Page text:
She is, however, leveraging her increased visibility. She is writing a book that will be part memoir, part manual on how to be an effective agitator in our current political system. “It’s easy to infiltrate,” she matter-of-factly tells me. She’s also a sought-after speaker, recently distilling wisdom to a packed house of students in the auditorium of Seattle University and even playing the Bernie incident for laughs at The Seattle Process, local comedian Brett Hamil’s Daily Show–style event at the Northwest Film Forum.

The media continues to knock on her door incessantly. Both The

Atlantic and a French-language newspaper have reached out to her for a feature article in the past week.

Interestingly enough, she thought the Westlake interruption would be limited to the local news cycle.

“I really was just hoping to make the Seattle Weekly,” she shares.

The aftershocks from the earthquake Johnson and Willaford set off from liberals, libertarians, and activists alike still rumble.

Though interruptions at events did not start with these two, their actions arguably gave the most potent fuel to the movement’s fire. YouTube footage of the incident drips with tension, as white progressives boo Johnson as she lists the names of young black people killed by police.

And the impact wasn’t just emotional—it had immediate and long-term effects on the candidates’ campaigns and speeches. Just two days after the Seattle events, Sanders’ campaign adopted a platform that broke racism down into five different kinds of violence, starting with the physical sort most visibly wielded by cops. Around the same time, Sanders hired a young racial-justice activist as his national press secretary.

By the Democratic debates of October 13, Sanders was ready to make racial justice the main course and economics an aperitif. When asked whether “black lives matter, or all lives matter,” Bernie name-dropped Sandra Bland and said, “We need to combat institutional racism from top to bottom.” His answer was so good that Patrisse Cullors, one of the three women who originally founded the hashtag #BlackLivesMatter, tweeted Sanders saying “good job.”

Clinton’s campaign changed too—but not as much. She met with movement activists in August for an awkward conversation in which she said she suggested that Black Lives Matter needed clearer policy goals. Then, when activists interrupted her on October 30, she said: “I have some issues to discuss and proposals to make if our friends will allow me to do it. They may actually find them to their liking.”

If that sounds a bit tepid, or even patronizing, it may have something to do with the fact that Clinton has the black vote tied up. In South Carolina, the third state to hold a primary after Iowa and New Hampshire, a recent poll showed that 86 percent of black primary voters support Clinton. Only 11 percent said they would vote for Sanders. Those numbers haven’t changed much throughout the campaign, and they aren’t expected to now.

Yet this campaign season is unique in that Democratic candidates are being held accountable for the quality of their work in addressing systemic racism. Which is why Johnson shares that the interruption of Bernie Sanders was more strategic than most people give her credit for.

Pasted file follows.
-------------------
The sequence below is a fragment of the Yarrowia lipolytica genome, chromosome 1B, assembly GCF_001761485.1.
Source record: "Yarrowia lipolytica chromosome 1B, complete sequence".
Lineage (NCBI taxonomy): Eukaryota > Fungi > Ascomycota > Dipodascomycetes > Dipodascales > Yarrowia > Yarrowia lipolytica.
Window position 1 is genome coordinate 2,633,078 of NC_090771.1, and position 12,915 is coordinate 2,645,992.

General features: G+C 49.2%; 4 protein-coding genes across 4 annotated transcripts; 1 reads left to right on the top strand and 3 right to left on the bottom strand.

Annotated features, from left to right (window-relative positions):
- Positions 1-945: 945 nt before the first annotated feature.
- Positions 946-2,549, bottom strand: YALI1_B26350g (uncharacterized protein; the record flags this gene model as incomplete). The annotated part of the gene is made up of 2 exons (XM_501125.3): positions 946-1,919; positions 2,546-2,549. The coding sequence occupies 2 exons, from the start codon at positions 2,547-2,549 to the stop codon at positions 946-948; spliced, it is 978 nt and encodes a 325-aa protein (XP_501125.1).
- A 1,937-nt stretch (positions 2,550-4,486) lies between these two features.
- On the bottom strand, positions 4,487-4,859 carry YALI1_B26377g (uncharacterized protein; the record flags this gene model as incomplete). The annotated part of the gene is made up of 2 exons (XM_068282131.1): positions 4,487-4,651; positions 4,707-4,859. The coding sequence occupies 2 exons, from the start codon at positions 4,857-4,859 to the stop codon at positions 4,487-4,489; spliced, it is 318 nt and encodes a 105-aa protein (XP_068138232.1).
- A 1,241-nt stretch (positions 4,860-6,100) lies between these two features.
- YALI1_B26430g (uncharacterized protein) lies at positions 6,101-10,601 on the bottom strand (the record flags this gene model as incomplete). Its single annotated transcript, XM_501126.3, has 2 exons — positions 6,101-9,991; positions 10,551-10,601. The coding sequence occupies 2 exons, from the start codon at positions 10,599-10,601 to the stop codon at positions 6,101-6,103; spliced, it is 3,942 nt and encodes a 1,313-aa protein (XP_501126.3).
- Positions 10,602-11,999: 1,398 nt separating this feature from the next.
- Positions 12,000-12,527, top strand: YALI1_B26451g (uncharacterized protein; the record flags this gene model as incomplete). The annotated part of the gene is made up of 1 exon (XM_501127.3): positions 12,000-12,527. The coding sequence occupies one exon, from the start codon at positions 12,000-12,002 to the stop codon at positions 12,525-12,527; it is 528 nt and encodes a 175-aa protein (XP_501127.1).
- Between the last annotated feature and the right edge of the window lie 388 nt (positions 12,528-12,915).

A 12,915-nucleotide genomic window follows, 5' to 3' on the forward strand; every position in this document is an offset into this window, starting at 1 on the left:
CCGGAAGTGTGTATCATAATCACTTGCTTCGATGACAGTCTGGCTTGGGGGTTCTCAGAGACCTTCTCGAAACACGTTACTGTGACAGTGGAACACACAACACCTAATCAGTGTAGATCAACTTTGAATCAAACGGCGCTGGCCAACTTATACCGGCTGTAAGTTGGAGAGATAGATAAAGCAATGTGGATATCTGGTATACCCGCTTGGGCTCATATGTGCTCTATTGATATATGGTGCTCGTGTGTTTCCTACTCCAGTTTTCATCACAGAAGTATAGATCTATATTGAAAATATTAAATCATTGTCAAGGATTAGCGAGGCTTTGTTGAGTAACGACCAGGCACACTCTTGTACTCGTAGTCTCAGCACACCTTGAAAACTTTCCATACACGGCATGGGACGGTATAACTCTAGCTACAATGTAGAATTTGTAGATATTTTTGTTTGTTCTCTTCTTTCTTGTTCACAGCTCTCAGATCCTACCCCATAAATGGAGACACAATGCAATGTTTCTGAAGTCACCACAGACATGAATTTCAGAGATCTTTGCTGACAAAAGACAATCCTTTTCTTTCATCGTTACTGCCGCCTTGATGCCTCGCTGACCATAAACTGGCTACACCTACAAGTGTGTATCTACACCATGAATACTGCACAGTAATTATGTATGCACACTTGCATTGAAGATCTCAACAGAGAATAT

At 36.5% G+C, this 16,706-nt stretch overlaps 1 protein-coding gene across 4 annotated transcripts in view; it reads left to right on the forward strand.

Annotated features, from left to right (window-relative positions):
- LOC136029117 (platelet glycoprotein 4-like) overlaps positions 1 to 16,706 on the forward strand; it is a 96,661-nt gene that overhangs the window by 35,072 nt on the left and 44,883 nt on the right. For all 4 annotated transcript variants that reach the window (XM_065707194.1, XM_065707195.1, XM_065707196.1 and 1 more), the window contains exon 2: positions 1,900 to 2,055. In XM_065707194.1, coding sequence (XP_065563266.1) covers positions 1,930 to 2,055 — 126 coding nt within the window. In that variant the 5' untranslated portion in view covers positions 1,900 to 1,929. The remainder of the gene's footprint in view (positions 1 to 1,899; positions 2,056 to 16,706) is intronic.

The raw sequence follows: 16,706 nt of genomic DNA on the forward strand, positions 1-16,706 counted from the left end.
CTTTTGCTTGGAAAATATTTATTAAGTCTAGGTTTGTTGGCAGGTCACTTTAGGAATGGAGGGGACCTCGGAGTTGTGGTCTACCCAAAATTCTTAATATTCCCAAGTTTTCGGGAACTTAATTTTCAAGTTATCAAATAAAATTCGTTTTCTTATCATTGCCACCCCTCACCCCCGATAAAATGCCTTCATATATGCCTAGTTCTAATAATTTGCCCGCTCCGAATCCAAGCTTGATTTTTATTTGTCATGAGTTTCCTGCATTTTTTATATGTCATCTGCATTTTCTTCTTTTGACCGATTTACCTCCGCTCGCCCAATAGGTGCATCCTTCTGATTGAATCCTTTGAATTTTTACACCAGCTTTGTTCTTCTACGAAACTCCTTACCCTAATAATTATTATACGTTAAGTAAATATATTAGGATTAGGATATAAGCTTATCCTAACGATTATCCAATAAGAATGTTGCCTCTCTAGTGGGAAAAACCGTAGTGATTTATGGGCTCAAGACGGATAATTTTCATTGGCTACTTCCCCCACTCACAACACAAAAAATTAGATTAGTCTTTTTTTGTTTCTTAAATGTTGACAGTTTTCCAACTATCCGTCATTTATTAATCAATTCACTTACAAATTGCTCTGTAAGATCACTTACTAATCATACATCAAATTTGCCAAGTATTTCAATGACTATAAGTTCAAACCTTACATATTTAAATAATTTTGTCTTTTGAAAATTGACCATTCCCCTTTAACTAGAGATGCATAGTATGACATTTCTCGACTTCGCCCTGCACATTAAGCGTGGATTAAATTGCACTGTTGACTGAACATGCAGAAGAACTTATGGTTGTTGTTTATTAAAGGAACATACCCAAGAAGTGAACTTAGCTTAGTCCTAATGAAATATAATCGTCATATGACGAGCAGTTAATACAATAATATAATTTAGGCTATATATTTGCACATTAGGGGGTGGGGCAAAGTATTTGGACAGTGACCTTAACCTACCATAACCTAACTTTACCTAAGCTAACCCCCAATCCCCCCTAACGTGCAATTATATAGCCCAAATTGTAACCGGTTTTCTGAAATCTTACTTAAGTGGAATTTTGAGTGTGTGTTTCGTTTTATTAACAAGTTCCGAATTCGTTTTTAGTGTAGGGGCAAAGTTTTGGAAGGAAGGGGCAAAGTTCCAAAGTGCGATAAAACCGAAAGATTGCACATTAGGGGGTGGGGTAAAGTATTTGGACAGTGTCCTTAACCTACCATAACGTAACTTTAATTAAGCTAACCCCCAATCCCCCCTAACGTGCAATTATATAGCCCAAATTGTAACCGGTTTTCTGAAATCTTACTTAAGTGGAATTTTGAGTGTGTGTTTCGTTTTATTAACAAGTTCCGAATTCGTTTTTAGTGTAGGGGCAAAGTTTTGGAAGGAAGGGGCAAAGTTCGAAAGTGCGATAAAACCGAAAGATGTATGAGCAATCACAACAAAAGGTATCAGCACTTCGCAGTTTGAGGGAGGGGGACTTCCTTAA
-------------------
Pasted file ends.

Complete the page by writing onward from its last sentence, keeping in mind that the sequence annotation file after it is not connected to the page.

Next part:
Speaking about an activist who was punched and kicked by Donald Trump supporters when he tried to bring the Black Lives Matter message there, Johnson says, “I’m not really sure of what the efficacy of that was, to be honest. I appreciate all black people taking a stand—but going to a Trump rally is like going to a KKK meeting.”

In her view, disrupting Trump (whom she considered challenging to a boxing match after he made demeaning comments about her and Willaford after the Sanders event) would have produced nothing more than red meat to sate a ravenous base of closeted racists, whereas going after Sanders brought to light things that otherwise would have remained under the cloak of political politeness and, oh yes, respectability.

“We made one of the most liberal rallies sound just like a Ku Klux Klan meeting. It forced Bernie and Hillary to do things they wouldn’t do otherwise. It was the most effective 30 minutes of my life,” she says.

As the year turns, Johnson sees herself pressing on with her mission of continuously raising the stakes in making demands of those in power until they deliver on them. It’s why she dismisses the recent adoption of Black Lives Matters verbiage by Democratic candidates as nothing but a meaningless political stunt.

“Oh, great, they said something about Black Lives Matter, that’s not impressive. That’s like being able to get into Harvard because you’re able to write your name,” she says. Ironically enough, both Sanders and Clinton are just a couple of hours away, on this Saturday evening, from taking the stage at the latest Democratic debate, where indeed they will again speak endearingly of the importance of black lives.

With speaking engagements across the country and no shortage of media still pining to hear what Johnson has to say, the momentum she received from her exploits in 2015 appears to be doing nothing but picking up steam heading into the new year.

Has she ruled out another direct action like the one in August? Put it this way: In 2016, those presidential candidates, calling themselves “believers,” who refuse to make racial issues a policy priority should pray for a merciful Marissa.

Everyone else, good luck. You’ll need it.